Spinal implants are among the most sensitive of any that can be put into the body. Although 3D printed body implants have been around for a while – such as hip replacements, for example – spine experts have only just started to make use of this technology to benefit people with vertebrae problems. As one medic puts it, the use of 3D printing finally allows damaged spinal tissue to be treated intra-operatively.
Doctor Brian Gantwerker, of the Craniospinal Center of Los Angeles in Santa Monica, said that the use of 3D printing now allows him to construct custom cages that have been developed from intraoperative CT scans. Such imaging means that 3D printing Los Angeles spines is now a viable therapeutic route to go down.
Custom Orthopaedic Implants
Since the middle of 2019, the Hospital for Special Surgery formed in New York City has been working with a new additive manufacturing process to come up with tailor-made orthopedic implants for patients with spinal problems. The 3D printing facility they have used is similar to the one chosen by the Craniospinal Center of Los Angeles insofar as it allows for custom CNC interfaces to be used. This means that data from the scans of patients can be fed directly into the 3D printing machines. According to Doctor Gantwerker, this is where 3D printing technology, “can and should shine.”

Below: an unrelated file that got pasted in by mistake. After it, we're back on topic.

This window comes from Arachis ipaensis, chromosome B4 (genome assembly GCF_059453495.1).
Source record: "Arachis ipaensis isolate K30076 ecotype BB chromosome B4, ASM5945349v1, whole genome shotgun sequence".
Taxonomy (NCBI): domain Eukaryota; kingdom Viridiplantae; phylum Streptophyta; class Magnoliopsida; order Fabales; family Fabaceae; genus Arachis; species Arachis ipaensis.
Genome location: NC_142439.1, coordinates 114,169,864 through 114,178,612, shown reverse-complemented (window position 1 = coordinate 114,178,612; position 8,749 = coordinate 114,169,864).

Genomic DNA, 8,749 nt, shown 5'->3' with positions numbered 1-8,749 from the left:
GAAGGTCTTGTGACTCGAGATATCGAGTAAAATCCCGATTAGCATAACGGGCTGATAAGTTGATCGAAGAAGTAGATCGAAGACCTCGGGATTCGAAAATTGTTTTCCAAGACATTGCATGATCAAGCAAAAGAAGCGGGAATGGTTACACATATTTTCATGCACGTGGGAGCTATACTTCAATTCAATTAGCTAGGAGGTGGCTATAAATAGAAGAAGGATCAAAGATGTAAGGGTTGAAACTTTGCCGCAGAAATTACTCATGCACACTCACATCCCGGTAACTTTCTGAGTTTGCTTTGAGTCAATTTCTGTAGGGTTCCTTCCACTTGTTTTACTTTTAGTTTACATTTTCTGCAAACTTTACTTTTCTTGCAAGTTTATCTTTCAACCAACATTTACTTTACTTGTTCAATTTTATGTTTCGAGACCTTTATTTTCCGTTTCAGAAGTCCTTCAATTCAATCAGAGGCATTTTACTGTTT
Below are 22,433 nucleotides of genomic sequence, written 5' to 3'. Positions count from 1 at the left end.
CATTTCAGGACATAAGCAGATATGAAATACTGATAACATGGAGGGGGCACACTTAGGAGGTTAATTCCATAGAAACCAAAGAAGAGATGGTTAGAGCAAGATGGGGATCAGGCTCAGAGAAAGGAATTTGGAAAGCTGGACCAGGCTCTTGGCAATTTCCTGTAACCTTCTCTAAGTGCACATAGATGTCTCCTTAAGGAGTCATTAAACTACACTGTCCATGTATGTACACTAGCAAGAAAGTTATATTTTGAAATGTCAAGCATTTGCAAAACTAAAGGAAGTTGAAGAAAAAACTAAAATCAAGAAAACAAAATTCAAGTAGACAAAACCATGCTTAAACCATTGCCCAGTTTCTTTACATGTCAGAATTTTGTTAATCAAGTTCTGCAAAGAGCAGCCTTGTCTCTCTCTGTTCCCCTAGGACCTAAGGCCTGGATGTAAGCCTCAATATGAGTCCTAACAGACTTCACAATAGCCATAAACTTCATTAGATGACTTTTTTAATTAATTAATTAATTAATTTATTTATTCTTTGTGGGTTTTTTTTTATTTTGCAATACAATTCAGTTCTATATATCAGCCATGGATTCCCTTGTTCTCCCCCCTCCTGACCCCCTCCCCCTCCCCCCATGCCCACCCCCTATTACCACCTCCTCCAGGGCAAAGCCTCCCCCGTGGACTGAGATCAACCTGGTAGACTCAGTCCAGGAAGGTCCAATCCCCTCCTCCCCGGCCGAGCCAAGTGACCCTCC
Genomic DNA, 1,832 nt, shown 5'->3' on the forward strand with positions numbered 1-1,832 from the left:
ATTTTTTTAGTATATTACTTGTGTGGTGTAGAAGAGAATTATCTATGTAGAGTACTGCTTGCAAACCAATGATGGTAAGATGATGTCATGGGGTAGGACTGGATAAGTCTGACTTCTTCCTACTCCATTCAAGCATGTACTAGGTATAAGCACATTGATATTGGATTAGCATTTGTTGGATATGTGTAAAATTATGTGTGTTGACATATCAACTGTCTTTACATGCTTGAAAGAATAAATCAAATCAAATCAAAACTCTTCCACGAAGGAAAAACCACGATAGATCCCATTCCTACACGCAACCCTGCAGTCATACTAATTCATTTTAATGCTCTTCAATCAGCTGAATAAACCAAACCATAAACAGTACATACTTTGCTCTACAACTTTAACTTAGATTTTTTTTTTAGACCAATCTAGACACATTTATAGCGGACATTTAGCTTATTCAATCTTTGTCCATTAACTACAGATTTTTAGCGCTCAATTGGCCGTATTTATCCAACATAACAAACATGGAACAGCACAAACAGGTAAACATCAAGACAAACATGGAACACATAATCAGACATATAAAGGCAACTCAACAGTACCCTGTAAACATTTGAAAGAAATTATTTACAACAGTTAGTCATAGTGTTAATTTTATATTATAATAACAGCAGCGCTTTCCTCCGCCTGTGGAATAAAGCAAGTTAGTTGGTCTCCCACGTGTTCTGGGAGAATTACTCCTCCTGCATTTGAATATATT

Developing Spine-Specific Treatments
Of course, one of the big advantages of use of 3D printing is that it can be put to use in a wide variety of fields, not just in medical science. That said, the technology is being developed so that the spinal implants of the future won’t merely be tailored to the shape required for individual patients but the material used to make implants will be more suited than ever before to go alongside natural vertebrae. For example, 3D printing additive manufacture is currently working on a material that can be used in many printing machines which will be suited to making implants for degenerative disc disease treatment. Others are working on 3D-printed titanium cages which can be utilized in the cervical spine as well as for assisting with trauma in the thoracolumbar spine.
Like any sort of bodily implant, medical science needs to understand the wear and tear that will inevitably occur over the longer-term with 3D printed versions. Only time will tell which materials are not just beneficial to patients in their immediate treatment but which can go on to provide them with the desired fluidity of movement in their spines as they age.
How to use a 3D printing service for the medical industry
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